The state would receive $15.1 billion less over eight years if Christie’s plan were to be enacted, according to a, a self-described progressive research organization.
Christie, as he campaigns for the Republican nomination for president, has proposed linking growth in Medicaid spending to inflation. However, since healthcare costs, including Medicaid, have been growing faster than inflation for decades, report author Raymond J. Castro foresees dramatic spending cuts.
There areinmates in New Jersey’s jails and halfway houses, 15,193 of whom are housed in the state’s prison complex. Another 2,878 are being held in halfway houses or county jails, with 3,415 youths being held in juvenile detention centers and institutions.
The number of those incarcerated has been slowly dropping in the past few years. In 2011, the number of state inmates was 25,139.
Most inmates (57 percent) are in prison for serious crimes: homicide, sexual assault, aggravated assault, robbery, kidnapping, and other sex offenses. Still, 17 percent of those in prison were committed for narcotics-law violations, including possession, sale, and distribution -- although the vast majority (82 percent) of these are being held for sale and distribution, not possession.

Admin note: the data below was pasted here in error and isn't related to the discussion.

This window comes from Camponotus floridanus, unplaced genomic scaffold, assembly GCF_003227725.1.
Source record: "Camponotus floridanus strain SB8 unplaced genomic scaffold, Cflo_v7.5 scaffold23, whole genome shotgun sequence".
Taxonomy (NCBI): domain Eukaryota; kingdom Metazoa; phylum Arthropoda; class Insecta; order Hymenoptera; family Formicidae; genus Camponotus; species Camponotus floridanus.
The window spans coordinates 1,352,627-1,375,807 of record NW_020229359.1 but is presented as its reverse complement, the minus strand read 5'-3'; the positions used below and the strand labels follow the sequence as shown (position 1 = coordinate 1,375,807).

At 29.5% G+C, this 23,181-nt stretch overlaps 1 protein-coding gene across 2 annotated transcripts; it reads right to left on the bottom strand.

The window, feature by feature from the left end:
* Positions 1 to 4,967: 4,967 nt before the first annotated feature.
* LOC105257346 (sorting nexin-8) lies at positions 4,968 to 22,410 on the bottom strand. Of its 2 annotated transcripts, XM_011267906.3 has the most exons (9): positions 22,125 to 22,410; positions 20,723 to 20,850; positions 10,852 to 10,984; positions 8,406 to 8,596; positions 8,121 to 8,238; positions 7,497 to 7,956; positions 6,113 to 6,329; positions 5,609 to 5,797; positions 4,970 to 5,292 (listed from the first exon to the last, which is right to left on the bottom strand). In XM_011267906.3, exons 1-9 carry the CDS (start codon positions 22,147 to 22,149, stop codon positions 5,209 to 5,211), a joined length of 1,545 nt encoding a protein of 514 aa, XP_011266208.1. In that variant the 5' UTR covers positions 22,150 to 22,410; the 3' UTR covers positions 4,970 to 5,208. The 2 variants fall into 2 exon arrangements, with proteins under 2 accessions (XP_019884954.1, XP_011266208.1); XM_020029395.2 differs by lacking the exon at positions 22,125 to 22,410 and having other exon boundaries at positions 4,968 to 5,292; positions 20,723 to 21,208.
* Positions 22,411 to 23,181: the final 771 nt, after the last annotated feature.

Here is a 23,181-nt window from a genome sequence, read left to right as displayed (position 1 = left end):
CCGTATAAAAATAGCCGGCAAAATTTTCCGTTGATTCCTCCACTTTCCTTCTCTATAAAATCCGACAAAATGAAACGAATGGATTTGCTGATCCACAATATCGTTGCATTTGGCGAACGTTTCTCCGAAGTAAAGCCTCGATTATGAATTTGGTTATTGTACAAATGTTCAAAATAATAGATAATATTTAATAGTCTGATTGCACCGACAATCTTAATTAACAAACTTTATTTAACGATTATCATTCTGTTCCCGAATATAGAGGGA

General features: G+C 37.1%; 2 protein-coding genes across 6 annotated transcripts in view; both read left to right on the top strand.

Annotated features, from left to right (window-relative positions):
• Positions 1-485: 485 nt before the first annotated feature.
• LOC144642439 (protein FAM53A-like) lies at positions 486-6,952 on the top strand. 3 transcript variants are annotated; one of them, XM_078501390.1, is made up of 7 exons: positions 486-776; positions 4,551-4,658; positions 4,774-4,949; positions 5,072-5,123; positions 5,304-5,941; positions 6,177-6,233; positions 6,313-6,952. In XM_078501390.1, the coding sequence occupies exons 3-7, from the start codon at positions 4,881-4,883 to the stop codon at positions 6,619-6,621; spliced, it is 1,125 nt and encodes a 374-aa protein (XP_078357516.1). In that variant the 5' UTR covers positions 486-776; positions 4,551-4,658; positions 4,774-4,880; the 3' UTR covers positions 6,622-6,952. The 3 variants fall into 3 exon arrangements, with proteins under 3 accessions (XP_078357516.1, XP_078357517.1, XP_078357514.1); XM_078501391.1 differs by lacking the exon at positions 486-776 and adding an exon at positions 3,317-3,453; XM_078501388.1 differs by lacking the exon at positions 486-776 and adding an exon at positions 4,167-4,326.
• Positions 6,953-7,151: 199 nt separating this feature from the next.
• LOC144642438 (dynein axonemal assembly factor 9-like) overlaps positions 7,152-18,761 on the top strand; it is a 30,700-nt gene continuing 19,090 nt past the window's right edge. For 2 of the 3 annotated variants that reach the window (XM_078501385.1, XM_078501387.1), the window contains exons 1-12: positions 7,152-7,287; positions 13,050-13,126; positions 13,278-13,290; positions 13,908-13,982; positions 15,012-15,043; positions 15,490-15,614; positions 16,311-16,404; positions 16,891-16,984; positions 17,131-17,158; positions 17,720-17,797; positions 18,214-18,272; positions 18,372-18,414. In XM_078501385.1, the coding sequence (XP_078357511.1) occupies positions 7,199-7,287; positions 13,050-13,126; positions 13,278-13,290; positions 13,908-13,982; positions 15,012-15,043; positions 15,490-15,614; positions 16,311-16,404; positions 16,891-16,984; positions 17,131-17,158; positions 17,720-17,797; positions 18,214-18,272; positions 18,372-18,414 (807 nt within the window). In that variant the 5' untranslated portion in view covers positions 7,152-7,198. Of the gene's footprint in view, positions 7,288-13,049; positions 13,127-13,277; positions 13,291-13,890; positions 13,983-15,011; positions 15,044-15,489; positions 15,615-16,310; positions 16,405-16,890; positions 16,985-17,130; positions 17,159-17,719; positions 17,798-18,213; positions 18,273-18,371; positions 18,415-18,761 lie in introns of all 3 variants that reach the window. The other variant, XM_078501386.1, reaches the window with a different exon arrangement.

States are understandably eager to grab bragging rights for whatever beauties of the natural world are found within their borders, and things are no different when it comes to counting lakes. But it’s tough to settle disputes when there’s no definitive ranking of lakes by state -- or even an agreed-upon definition as to what constitutes a lake.
Alaska is commonly given the top spot, claiming 3 million lakes. New Jersey has, at least according to HomeTownLocator.com, but another website -- disagreeing as to what constitutes “lakehood” -- knocks that number down to 202.
, New Jersey’s largest freshwater body, covers 2,560 acres (about 4 square miles) and boasts 45 miles of shoreline. It’s located between Sussex and Morris counties. Second-largest is Hunterdon County’s Round Valley Reservoir, at 2,350 acres. It’s also the state’s deepest lake, going down 180 feet.